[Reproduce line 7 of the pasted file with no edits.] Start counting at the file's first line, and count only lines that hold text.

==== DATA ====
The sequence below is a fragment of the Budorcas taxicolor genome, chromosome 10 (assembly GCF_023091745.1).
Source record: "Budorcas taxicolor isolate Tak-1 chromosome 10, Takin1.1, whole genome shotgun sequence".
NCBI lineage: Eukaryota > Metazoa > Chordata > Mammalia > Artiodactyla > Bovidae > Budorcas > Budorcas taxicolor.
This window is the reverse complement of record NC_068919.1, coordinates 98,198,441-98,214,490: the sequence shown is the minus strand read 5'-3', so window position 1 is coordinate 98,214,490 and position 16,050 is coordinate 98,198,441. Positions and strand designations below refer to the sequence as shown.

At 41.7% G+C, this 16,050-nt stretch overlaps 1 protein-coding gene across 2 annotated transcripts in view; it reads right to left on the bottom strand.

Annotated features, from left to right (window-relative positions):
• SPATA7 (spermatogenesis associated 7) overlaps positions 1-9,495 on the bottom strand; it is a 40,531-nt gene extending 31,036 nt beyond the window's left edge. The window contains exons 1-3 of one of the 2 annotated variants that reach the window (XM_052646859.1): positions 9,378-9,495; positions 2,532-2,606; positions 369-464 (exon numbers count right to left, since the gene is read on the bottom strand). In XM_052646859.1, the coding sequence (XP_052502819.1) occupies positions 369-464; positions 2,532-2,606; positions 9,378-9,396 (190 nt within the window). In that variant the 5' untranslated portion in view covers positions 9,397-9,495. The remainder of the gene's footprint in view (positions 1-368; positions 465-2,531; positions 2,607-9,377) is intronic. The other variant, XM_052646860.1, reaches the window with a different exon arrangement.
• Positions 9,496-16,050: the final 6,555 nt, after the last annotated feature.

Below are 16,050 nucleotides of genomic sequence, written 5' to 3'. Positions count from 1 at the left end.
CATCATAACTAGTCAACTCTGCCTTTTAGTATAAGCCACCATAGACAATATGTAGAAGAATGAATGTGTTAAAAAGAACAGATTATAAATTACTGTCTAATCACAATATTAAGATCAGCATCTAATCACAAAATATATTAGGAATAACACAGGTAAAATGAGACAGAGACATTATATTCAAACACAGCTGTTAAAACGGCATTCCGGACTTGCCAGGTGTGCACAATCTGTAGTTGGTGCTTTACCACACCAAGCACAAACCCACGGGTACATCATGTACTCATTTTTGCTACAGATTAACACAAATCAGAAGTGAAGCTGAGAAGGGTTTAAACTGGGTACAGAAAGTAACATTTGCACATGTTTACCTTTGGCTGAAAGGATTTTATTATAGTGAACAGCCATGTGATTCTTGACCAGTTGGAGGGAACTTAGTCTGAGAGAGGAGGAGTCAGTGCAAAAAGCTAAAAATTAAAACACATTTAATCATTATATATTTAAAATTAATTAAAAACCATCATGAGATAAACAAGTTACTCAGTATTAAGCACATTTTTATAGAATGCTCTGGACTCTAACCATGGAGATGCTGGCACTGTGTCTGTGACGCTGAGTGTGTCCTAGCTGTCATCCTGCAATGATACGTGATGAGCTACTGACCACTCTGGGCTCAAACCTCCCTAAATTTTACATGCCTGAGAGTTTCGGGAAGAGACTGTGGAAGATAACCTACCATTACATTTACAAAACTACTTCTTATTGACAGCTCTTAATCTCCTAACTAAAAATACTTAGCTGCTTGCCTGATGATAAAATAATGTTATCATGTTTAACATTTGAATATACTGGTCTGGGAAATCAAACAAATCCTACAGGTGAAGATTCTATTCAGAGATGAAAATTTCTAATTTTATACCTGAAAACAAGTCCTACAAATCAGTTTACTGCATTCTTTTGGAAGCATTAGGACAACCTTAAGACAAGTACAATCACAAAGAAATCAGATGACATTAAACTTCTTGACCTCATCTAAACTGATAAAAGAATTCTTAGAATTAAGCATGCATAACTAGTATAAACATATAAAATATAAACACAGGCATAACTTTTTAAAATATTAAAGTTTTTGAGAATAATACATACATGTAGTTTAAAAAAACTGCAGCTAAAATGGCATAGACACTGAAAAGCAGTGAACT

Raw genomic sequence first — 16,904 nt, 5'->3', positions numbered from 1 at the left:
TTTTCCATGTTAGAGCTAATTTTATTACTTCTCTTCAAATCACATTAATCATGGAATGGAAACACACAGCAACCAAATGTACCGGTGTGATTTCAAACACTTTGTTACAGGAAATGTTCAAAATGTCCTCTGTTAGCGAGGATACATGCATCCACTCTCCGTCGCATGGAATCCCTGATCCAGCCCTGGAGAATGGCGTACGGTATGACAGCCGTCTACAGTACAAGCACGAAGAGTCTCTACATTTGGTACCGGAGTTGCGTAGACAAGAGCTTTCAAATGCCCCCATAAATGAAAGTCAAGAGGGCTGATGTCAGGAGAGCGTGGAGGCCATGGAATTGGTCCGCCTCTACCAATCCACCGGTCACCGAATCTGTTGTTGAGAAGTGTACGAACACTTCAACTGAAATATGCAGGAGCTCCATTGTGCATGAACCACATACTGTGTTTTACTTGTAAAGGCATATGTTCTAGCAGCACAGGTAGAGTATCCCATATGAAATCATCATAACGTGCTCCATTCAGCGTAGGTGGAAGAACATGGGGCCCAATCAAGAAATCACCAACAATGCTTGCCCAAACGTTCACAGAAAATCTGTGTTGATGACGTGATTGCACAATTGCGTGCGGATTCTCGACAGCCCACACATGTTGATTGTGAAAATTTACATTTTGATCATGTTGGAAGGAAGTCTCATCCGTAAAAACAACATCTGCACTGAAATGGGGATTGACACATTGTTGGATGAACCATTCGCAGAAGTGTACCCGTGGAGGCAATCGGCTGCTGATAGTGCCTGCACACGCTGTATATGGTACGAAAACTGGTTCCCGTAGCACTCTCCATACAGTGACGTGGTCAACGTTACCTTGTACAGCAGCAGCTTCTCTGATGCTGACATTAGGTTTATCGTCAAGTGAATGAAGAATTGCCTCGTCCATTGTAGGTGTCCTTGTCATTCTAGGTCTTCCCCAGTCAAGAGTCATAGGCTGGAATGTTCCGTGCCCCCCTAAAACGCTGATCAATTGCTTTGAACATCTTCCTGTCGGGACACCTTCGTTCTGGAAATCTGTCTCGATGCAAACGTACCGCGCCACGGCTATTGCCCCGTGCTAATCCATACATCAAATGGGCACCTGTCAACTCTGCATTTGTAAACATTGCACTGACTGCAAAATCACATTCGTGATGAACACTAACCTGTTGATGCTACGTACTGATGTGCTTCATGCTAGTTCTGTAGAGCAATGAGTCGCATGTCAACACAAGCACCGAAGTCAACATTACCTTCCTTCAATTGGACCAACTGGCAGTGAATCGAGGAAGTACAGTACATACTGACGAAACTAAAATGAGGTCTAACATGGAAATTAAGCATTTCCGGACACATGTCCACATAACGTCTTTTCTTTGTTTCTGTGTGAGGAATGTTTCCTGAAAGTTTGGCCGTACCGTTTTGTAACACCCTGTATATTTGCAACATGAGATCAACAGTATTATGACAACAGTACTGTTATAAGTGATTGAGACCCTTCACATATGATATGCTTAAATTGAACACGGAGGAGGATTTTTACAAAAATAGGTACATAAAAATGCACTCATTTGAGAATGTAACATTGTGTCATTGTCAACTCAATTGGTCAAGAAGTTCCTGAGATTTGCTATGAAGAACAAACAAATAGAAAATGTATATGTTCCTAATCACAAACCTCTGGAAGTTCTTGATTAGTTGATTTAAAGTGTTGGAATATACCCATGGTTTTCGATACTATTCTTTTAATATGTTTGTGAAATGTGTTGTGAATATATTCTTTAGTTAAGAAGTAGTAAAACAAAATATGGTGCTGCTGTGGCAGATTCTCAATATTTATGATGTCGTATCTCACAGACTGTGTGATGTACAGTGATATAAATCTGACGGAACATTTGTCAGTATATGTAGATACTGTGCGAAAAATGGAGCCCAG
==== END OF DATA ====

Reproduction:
• SPATA7 (spermatogenesis associated 7) overlaps positions 1-9,495 on the bottom strand; it is a 40,531-nt gene extending 31,036 nt beyond the window's left edge. The window contains exons 1-3 of one of the 2 annotated variants that reach the window (XM_052646859.1): positions 9,378-9,495; positions 2,532-2,606; positions 369-464 (exon numbers count right to left, since the gene is read on the bottom strand). In XM_052646859.1, the coding sequence (XP_052502819.1) occupies positions 369-464; positions 2,532-2,606; positions 9,378-9,396 (190 nt within the window). In that variant the 5' untranslated portion in view covers positions 9,397-9,495. The remainder of the gene's footprint in view (positions 1-368; positions 465-2,531; positions 2,607-9,377) is intronic. The other variant, XM_052646860.1, reaches the window with a different exon arrangement.